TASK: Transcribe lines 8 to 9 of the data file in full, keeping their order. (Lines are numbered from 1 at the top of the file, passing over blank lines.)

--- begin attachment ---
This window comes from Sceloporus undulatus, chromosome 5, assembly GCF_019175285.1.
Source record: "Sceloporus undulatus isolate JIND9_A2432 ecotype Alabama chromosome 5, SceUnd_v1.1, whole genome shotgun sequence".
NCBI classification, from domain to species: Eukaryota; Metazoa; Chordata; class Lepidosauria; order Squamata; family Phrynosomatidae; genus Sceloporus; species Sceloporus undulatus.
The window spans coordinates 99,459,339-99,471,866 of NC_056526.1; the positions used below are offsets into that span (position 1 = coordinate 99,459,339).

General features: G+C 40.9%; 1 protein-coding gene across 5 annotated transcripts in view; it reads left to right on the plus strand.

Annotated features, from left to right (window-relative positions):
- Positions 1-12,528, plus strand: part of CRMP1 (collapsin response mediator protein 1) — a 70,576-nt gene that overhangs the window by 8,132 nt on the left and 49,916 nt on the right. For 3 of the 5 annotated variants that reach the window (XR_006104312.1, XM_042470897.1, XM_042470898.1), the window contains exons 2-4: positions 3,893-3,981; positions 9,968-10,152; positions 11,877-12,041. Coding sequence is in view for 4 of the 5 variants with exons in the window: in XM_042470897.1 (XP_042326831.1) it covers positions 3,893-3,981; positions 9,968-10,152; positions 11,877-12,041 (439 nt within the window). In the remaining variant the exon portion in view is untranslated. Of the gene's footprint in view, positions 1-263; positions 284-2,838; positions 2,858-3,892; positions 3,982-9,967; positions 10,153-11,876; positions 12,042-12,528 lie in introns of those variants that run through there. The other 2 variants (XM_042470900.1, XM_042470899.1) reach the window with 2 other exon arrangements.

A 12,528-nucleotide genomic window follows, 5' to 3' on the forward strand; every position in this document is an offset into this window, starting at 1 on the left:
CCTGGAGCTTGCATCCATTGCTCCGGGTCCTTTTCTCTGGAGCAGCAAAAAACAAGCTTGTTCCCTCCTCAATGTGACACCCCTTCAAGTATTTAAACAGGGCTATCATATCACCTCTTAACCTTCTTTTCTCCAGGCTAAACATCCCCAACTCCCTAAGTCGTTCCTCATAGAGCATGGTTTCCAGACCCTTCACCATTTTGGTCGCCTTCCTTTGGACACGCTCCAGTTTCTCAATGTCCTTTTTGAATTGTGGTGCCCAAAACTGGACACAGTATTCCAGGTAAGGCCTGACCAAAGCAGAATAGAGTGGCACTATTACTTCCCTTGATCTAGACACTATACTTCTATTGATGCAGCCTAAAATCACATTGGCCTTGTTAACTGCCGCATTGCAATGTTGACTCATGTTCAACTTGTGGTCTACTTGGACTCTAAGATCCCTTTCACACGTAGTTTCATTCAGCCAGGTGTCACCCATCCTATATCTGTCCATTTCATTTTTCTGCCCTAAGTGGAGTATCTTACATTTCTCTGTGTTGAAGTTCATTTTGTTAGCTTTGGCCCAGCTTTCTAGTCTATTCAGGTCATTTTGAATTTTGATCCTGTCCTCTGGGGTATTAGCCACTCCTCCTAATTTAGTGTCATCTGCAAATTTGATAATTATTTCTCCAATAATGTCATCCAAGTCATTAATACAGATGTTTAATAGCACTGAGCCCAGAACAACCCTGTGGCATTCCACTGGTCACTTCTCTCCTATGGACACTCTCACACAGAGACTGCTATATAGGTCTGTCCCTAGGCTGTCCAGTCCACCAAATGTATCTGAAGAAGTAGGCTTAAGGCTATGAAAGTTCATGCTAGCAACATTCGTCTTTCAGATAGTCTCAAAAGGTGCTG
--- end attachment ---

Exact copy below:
A 12,528-nucleotide genomic window follows, 5' to 3' on the forward strand; every position in this document is an offset into this window, starting at 1 on the left:
CCTGGAGCTTGCATCCATTGCTCCGGGTCCTTTTCTCTGGAGCAGCAAAAAACAAGCTTGTTCCCTCCTCAATGTGACACCCCTTCAAGTATTTAAACAGGGCTATCATATCACCTCTTAACCTTCTTTTCTCCAGGCTAAACATCCCCAACTCCCTAAGTCGTTCCTCATAGAGCATGGTTTCCAGACCCTTCACCATTTTGGTCGCCTTCCTTTGGACACGCTCCAGTTTCTCAATGTCCTTTTTGAATTGTGGTGCCCAAAACTGGACACAGTATTCCAGGTAAGGCCTGACCAAAGCAGAATAGAGTGGCACTATTACTTCCCTTGATCTAGACACTATACTTCTATTGATGCAGCCTAAAATCACATTGGCCTTGTTAACTGCCGCATTGCAATGTTGACTCATGTTCAACTTGTGGTCTACTTGGACTCTAAGATCCCTTTCACACGTAGTTTCATTCAGCCAGGTGTCACCCATCCTATATCTGTCCATTTCATTTTTCTGCCCTAAGTGGAGTATCTTACATTTCTCTGTGTTGAAGTTCATTTTGTTAGCTTTGGCCCAGCTTTCTAGTCTATTCAGGTCATTTTGAATTTTGATCCTGTCCTCTGGGGTATTAGCCACTCCTCCTAATTTAGTGTCATCTGCAAATTTGATAATTATTTCTCCAATAATGTCATCCAAGTCATTAATACAGATGTTTAATAGCACTGAGCCCAGAACAACCCTGTGGCATTCCACTGGTCACTTCTCTCCTATGGACACTCTCACACAGAGACTGCTATATAGGTCTGTCCCTAGGCTGTCCAGTCCACCAAATGTATCTGAAGAAGTAGGCTTAAGGCTATGAAAGTTCATGCTAGCAACATTCGTCTTTCAGATAGTCTCAAAAGGTGCTG